Study Finds Ajoene Disrupts Biofilm in Chronic Wounds, and Enhances Antibiotic Effectiveness Interview with:

David Houston Senior Scientist and wound project Neem Biotech

Dr. Houston

David Houston PhD
Senior Scientist and wound project
Neem Biotech What is the background for this study?  

Response: Biofilms are complex bacterial communities formed during the natural infection process as a protection mechanism and controlled by bacterial quorum sensing. These biofilm communities allow infections to spread by producing toxins that inhibit the body’s immune system, generating exopolysaccharide and changes in metabolic state that reduce the efficacy of antibiotics and activating virulence factors, which ultimately drive the spread of infection. Stopping the spread of infection by inhibition of quorum sensing has potential to manage a wide range of infections, including in wounds.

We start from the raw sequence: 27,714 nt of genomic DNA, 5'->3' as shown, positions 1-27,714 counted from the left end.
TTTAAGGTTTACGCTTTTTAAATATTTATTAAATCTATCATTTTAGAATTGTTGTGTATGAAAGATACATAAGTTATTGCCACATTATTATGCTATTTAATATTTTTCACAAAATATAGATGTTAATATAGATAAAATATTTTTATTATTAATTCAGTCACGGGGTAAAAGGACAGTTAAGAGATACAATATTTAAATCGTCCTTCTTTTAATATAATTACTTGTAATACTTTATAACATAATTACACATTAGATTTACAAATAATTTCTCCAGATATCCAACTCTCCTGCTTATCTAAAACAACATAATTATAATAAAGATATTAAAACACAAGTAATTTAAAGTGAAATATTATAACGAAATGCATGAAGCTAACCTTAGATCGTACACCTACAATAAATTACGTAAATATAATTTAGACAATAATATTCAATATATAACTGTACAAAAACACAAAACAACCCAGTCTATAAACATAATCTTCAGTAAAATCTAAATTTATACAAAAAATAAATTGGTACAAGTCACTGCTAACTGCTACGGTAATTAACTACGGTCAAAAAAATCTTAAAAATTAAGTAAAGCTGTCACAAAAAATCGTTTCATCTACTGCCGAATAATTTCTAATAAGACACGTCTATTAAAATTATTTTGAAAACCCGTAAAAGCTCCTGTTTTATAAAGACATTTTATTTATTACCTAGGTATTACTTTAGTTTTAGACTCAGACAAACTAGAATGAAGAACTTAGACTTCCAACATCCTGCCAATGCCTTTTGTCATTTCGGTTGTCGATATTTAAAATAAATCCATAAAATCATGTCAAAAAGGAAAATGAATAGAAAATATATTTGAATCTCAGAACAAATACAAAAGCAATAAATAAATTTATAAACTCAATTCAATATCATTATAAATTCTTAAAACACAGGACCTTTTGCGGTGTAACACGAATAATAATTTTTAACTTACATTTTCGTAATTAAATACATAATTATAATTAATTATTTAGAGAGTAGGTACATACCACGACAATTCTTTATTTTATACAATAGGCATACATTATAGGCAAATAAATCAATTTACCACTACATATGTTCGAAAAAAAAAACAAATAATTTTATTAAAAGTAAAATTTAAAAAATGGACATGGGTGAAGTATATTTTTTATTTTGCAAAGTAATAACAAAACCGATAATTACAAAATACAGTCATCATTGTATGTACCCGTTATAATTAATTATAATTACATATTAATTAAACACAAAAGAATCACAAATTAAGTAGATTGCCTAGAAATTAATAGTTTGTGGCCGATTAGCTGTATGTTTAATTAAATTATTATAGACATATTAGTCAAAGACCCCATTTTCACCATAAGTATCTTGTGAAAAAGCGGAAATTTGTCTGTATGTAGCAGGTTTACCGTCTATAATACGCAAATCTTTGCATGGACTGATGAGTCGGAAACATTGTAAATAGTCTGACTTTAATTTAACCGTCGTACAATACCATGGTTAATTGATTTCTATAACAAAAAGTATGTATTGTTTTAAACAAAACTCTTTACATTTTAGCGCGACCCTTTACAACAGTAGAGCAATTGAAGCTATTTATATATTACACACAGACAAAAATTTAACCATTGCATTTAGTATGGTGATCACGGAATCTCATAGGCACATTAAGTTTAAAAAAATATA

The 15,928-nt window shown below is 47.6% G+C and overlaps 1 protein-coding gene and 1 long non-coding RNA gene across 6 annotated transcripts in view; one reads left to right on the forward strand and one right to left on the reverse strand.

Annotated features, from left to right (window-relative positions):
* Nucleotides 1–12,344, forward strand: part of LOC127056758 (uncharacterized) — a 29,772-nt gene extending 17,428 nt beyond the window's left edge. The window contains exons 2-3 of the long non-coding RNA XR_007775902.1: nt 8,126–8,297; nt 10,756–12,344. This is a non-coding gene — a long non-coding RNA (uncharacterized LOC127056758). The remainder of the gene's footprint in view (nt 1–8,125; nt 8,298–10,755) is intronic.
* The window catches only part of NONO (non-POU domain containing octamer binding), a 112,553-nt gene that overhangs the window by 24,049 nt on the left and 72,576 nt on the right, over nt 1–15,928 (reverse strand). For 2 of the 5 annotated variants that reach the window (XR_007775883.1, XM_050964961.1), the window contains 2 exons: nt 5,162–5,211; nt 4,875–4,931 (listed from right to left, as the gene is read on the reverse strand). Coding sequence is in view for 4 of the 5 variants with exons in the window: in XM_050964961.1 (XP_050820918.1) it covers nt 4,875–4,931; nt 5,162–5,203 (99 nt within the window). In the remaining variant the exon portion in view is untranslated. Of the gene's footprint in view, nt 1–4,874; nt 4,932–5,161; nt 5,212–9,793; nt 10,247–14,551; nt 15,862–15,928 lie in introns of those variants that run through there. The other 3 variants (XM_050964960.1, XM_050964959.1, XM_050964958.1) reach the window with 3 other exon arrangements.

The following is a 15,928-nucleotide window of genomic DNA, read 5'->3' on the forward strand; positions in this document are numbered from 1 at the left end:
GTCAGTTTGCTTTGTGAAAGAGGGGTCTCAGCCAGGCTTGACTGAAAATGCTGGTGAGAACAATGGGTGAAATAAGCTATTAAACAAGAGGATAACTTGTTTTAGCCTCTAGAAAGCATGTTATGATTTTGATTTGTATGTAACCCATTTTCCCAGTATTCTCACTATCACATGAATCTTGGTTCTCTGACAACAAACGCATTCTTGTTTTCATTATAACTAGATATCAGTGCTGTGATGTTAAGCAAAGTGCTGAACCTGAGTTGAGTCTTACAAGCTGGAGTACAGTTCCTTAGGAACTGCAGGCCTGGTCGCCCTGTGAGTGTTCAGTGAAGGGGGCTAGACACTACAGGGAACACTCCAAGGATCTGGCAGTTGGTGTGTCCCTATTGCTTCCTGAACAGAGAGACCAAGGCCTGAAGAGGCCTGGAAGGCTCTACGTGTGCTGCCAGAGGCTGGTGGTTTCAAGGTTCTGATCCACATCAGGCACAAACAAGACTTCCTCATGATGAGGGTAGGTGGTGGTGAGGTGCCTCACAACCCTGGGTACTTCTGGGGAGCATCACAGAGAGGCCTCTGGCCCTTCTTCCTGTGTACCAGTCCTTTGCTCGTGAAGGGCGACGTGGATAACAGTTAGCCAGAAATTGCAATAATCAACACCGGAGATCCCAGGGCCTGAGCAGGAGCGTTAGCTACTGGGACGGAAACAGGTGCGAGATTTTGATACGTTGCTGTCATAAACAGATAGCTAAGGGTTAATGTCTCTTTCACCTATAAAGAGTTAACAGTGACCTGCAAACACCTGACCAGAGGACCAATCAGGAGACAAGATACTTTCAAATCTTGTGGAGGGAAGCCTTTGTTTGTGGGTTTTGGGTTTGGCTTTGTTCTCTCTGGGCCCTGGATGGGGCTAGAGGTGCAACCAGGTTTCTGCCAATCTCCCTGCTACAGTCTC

In chronically-infected wounds, the prevention of biofilm formation, disruption of mature biofilms, reduction of virulence factors and thereby the spread of infection remains clinically elusive. Quorum sensing (QS) pathways regulate microbial motility, virulence factor production and the formation and maturation of biofilms. Inhibiting QS therefore presents a potential mode of therapeutic intervention for infections.

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